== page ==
|Cripps Corner in East Sussex lies about 4 miles north east of Battle ,
on an the site of an old Roman garrison, which was used
to guard and control the road connecting Whatling Street
(Rochester) to the ports at Bodiam , Sedlescombe and
The area was used for iron production by the Romans , and
nearby are many bloomeries(iron smelters), which sent
the iron ingots(blooms) to the local ports for shipping to
After the Norman conquest the land was given to the Count
of Eu, and was included in the Hundred of Staple (see
Staplecross ). The land was gifted to Robertsbridge Abbey
in the 12th century by Alicia, widow of the 4th Count of Eu.
The Abbot of Robertsbridge Abbey in 1332 was Walter Krips,
and it believed that Cripps Corner is derived from his name.
Cripps Corner was also the site of the Gallowes of Whoorne,
which was still in use for execution of smugglers and
highwaymen until the 17th century.
In the early part of the 20th century, a wheelwright
named Tedham lived here. He was also the village
undertaker, however his speciality was the manufacture
of the big Sussex Farm Wagons. One of them - with his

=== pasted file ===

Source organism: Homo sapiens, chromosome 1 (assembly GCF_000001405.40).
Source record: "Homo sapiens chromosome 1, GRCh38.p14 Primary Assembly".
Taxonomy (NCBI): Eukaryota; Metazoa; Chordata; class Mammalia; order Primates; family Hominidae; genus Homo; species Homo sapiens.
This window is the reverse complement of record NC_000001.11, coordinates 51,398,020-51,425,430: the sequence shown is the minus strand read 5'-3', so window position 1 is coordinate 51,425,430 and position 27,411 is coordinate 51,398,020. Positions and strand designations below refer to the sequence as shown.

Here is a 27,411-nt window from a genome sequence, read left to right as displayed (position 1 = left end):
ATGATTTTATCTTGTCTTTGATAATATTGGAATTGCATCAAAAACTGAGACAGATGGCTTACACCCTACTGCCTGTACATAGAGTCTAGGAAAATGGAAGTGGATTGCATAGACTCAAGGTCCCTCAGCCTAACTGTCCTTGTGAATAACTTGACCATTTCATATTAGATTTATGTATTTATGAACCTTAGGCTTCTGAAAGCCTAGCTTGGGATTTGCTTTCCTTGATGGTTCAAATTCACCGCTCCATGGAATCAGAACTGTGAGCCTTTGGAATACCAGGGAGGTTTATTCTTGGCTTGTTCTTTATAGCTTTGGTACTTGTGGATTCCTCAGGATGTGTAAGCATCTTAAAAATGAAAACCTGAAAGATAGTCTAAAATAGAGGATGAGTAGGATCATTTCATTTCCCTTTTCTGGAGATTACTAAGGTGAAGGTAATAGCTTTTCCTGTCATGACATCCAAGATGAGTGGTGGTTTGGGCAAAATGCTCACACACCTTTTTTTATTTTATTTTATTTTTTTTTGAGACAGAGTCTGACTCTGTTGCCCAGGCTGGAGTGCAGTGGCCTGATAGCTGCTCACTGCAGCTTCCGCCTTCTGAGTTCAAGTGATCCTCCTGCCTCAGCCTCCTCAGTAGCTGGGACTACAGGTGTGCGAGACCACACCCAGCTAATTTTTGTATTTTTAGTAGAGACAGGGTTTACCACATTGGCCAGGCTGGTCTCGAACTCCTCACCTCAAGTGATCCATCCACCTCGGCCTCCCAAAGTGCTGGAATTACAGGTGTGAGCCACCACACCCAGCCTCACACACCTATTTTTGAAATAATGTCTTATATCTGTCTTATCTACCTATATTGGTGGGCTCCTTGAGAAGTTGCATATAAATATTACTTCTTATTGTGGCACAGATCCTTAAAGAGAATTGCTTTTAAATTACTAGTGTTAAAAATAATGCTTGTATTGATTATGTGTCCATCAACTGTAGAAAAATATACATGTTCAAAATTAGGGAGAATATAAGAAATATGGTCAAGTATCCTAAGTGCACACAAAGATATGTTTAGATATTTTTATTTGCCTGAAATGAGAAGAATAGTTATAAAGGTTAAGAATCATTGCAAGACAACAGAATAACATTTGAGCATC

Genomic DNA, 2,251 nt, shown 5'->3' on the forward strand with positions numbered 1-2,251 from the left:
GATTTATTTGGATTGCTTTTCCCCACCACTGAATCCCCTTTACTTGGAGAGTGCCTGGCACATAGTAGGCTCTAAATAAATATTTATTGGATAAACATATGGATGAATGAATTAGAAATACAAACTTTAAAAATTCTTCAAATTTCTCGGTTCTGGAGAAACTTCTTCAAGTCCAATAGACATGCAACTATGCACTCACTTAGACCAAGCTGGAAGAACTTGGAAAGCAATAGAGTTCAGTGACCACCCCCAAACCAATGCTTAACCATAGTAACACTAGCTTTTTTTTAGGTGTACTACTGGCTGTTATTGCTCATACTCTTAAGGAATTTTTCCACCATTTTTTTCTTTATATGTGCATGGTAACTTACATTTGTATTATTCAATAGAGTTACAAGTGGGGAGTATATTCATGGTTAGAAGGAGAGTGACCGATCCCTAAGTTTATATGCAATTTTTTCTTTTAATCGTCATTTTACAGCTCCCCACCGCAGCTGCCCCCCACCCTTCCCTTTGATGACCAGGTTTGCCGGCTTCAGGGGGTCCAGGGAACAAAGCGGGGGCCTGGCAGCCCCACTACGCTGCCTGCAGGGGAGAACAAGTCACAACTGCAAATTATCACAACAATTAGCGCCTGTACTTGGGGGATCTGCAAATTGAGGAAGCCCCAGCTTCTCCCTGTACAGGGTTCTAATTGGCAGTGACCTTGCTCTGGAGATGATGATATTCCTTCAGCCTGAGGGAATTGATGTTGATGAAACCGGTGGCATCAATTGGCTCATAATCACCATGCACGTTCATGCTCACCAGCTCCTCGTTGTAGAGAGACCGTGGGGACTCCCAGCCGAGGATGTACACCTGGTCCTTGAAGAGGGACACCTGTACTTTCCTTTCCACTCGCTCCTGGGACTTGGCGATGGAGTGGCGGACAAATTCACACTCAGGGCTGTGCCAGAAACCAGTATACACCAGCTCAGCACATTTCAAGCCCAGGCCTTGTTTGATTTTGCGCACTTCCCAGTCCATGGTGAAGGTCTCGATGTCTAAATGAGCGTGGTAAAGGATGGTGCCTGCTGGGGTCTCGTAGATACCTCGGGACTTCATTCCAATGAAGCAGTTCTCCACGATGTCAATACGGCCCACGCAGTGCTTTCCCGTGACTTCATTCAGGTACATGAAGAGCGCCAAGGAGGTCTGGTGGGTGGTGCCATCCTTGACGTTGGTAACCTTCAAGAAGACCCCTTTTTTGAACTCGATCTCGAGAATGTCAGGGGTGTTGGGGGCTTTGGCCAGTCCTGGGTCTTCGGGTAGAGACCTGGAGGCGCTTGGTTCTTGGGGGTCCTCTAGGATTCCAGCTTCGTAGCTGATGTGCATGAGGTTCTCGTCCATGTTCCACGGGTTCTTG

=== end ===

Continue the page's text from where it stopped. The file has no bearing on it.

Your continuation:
trade plate on it may be seen at Michelham Priory.
In September 1941, the Ticehurst Home Guard were on
manoeuvers in the Cripps Corner area, with the local
pub the White Hart as their target. After disembarking
from Warrens Coach, in a wooded area, they marched
south and eventually crept through the hedges and
ditches up to the road in front of the pub. Here they
let off a volley at the army defenders - much to their
surprise - as the operation was supposed to have
finished an hour earlier! The story ends on a high
note as the publican opened the bar to allow the
gallant Home Guard to quench their thirst.
are grateful to the landlord of the White Hart for
providing some of this information)